War and remembrance and The Odyssey — repost

I think a good argument could be made for The Odyssey being the most influential work in western literature. The story of Odysseus’ return home from the Trojan War is certainly one of my favourite works. I’m posting this to recommend this link:

I had never thought of The Odyssey in these terms but when I think of it now, Odysseus really is the quintessential war veteran. To quote from the article:

… It is “The Odyssey” that most directly probes the theme of the war veteran’s return. Threaded through this fairytale saga, amid its historic touchstones, are remarkable scenes addressing aspects of the war veteran’s experience that are disconcertingly familiar to our own age. Odysseus returns home to a place he does not recognize, and then finds his homestead overrun with young men who have no experience of war. Throughout his long voyage back, he has reacted to each stranger with elaborate caginess, concocting stories about who he is and what he has seen and done — the real war he keeps to himself.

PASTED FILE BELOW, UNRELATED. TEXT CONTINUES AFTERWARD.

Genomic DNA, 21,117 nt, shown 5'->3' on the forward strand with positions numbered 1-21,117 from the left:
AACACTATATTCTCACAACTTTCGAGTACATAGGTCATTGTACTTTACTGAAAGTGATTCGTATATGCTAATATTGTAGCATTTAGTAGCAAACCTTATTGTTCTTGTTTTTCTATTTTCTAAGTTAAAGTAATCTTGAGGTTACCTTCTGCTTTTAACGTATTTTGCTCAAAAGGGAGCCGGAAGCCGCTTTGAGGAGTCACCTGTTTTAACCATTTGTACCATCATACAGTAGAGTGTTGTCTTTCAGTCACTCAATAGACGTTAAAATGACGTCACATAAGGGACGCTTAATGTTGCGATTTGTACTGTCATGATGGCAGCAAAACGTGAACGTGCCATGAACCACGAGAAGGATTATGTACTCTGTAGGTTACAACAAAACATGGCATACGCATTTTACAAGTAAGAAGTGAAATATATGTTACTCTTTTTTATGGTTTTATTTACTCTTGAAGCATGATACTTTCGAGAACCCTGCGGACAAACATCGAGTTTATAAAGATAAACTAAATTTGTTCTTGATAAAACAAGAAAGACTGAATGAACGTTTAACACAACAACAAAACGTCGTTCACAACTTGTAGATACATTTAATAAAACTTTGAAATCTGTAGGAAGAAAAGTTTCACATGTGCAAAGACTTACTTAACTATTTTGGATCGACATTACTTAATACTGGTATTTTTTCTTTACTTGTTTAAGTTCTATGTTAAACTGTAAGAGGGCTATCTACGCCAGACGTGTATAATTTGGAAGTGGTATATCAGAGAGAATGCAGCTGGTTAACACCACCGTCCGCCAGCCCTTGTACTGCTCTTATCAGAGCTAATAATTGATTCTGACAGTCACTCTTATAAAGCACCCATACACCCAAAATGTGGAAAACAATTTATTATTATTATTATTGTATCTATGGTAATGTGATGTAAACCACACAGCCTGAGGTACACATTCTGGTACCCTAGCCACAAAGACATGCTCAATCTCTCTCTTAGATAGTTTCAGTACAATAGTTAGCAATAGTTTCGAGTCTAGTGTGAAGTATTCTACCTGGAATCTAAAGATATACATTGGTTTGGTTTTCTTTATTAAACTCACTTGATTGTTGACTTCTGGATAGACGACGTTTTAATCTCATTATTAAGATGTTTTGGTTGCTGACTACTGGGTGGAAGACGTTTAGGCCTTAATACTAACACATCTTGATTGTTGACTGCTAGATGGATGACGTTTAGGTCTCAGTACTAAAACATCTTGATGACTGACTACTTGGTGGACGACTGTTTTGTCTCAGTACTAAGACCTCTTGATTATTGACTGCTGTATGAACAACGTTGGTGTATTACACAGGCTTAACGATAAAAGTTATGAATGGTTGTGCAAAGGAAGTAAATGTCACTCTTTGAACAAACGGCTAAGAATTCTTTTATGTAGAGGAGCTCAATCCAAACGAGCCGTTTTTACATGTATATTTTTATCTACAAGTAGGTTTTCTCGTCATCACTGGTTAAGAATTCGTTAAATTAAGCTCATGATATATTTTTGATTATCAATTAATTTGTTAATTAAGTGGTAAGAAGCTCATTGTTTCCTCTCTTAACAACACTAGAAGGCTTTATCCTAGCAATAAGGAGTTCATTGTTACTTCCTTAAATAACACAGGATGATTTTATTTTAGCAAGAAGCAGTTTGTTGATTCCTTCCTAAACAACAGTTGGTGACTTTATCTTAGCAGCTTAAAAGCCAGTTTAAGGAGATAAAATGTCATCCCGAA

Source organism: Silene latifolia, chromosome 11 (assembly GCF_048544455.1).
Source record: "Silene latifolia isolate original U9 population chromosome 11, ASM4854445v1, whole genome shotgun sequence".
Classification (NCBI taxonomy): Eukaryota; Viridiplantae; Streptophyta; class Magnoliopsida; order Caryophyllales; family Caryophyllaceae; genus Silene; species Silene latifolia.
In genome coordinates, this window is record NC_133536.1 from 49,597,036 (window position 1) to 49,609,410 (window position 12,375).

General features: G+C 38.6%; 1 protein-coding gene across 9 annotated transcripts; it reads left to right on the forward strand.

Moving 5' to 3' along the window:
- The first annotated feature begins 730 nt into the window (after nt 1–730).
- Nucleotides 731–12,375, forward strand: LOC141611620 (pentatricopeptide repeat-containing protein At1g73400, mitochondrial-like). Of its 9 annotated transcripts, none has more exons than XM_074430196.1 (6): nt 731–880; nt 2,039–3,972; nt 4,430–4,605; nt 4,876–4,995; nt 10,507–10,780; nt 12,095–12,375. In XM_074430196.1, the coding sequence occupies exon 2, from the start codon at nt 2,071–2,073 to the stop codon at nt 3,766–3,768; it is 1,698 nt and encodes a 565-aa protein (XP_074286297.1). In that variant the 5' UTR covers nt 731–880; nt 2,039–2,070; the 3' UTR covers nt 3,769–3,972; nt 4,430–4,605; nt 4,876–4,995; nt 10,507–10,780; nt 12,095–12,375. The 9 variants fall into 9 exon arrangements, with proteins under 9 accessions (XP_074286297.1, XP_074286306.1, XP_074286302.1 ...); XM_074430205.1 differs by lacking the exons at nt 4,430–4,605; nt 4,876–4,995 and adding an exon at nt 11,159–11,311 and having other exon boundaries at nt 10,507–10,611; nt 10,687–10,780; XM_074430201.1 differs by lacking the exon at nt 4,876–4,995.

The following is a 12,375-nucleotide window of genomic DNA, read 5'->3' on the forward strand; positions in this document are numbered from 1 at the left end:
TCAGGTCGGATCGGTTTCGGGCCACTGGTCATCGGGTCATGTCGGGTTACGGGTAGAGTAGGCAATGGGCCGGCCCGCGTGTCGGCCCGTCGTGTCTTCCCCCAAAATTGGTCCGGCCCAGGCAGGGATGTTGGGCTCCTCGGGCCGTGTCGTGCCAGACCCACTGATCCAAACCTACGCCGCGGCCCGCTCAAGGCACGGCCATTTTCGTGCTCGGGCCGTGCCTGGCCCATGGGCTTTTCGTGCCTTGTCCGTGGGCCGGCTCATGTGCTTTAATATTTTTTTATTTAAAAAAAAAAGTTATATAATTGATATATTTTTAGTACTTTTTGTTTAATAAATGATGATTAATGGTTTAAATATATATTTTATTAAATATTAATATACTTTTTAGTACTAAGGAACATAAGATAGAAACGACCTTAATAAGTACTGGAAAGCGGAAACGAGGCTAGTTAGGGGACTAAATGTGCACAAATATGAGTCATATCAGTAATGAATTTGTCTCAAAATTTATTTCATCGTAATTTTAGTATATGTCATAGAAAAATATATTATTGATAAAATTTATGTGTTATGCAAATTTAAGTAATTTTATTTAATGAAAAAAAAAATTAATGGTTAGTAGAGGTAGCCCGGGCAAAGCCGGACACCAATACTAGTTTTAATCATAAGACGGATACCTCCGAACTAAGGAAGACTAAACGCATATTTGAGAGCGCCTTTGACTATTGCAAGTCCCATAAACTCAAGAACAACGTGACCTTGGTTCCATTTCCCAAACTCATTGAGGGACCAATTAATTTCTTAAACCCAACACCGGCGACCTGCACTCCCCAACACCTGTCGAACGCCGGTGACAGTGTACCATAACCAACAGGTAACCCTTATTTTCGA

Note the last few words: “… the real war he keeps to himself.” If you’re so inclined, give the article a read. I found it fascinating as well as apropos on this Remembrance Day.

(This is a repost from last year. I think it bears repeating.)

War and remembrance and The Odyssey

I think a good argument could be made for The Odyssey being the most influential work in western literature. The story of Odysseus’ return home from the Trojan War is certainly one of my favourite works. I’m posting this to recommend this link:

I had never thought of The Odyssey in these terms but when I think of it now, Odysseus really is the quintessential war veteran. To quote from the article:

… It is “The Odyssey” that most directly probes the theme of the war veteran’s return. Threaded through this fairytale saga, amid its historic touchstones, are remarkable scenes addressing aspects of the war veteran’s experience that are disconcertingly familiar to our own age. Odysseus returns home to a place he does not recognize, and then finds his homestead overrun with young men who have no experience of war. Throughout his long voyage back, he has reacted to each stranger with elaborate caginess, concocting stories about who he is and what he has seen and done — the real war he keeps to himself.

Note the last few words: “… the real war he keeps to himself.” If you’re so inclined, give the article a read. I found it fascinating as well as apropos on this Remembrance Day.